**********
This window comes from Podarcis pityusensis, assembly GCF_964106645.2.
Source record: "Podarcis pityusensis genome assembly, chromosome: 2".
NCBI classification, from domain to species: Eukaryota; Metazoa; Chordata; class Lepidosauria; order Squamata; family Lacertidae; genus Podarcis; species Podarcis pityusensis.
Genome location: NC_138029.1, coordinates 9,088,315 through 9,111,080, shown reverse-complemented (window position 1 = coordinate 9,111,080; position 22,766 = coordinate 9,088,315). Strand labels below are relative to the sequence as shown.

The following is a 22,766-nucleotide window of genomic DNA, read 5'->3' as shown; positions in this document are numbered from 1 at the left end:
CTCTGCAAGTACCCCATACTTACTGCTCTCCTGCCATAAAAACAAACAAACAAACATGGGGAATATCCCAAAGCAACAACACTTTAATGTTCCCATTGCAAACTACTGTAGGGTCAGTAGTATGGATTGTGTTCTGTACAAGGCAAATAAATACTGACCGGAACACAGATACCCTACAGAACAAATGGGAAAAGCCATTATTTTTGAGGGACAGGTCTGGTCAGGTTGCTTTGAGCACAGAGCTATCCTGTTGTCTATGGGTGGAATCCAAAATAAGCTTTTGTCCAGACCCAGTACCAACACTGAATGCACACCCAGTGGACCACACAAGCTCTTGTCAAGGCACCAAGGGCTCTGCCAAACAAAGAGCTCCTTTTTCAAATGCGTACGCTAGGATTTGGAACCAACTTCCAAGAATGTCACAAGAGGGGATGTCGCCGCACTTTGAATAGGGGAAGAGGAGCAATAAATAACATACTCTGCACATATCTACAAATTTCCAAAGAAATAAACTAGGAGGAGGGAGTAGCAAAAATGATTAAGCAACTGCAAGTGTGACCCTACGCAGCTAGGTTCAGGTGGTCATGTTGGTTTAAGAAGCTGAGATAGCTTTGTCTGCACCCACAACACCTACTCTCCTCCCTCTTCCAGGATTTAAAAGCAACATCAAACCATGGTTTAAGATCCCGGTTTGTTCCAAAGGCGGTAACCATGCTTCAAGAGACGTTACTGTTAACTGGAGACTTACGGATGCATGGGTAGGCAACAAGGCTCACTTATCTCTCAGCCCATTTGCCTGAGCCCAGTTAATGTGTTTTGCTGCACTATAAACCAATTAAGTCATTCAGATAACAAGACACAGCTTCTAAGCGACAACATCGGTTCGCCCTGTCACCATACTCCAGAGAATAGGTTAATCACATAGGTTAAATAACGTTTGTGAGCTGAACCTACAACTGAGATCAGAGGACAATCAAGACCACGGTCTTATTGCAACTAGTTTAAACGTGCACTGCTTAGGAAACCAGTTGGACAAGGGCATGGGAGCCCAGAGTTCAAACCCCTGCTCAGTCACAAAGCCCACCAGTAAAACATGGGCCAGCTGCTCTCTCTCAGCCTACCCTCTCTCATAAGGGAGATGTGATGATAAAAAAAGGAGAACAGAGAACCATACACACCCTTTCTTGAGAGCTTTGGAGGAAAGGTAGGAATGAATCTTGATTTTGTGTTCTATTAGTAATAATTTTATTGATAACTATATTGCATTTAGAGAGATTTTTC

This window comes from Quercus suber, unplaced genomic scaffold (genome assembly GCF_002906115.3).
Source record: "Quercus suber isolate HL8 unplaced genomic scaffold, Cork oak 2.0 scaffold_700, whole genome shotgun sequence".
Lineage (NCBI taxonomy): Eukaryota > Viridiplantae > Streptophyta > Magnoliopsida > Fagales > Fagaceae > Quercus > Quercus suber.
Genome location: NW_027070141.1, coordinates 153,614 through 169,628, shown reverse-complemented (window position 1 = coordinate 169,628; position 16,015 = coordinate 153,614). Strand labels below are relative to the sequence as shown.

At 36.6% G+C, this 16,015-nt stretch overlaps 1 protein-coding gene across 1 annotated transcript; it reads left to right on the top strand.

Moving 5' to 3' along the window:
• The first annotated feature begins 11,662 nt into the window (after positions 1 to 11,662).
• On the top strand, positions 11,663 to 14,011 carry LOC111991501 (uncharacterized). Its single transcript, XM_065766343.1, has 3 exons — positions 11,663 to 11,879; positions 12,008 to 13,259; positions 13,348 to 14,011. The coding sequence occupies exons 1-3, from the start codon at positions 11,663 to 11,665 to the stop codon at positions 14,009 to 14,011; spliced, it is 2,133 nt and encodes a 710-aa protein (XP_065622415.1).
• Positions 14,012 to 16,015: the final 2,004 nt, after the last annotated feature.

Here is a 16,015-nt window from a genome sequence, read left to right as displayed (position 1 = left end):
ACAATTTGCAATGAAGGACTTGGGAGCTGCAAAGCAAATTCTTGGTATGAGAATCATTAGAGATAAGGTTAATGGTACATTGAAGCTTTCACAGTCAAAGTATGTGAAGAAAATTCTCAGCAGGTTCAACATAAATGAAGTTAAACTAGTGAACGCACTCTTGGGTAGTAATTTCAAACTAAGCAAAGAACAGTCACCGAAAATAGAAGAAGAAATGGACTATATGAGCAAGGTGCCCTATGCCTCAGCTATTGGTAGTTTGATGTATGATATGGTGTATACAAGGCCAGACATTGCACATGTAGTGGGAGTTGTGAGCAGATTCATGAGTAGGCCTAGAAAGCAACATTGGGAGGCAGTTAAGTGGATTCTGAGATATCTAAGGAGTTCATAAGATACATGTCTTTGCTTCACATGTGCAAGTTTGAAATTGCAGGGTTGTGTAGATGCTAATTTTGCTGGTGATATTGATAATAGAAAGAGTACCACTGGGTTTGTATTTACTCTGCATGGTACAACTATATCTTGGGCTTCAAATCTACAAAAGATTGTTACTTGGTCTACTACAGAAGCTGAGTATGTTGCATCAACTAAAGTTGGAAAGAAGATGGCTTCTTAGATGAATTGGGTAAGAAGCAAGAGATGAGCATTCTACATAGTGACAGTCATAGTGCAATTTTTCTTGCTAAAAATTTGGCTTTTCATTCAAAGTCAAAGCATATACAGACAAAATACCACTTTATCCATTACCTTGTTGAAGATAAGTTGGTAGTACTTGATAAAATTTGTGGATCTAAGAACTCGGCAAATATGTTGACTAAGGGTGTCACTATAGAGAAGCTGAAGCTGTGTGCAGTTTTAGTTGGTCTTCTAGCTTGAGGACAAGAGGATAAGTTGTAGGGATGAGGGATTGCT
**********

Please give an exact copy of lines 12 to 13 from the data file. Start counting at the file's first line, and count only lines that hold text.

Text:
Moving 5' to 3' along the window:
• The first annotated feature begins 11,662 nt into the window (after positions 1 to 11,662).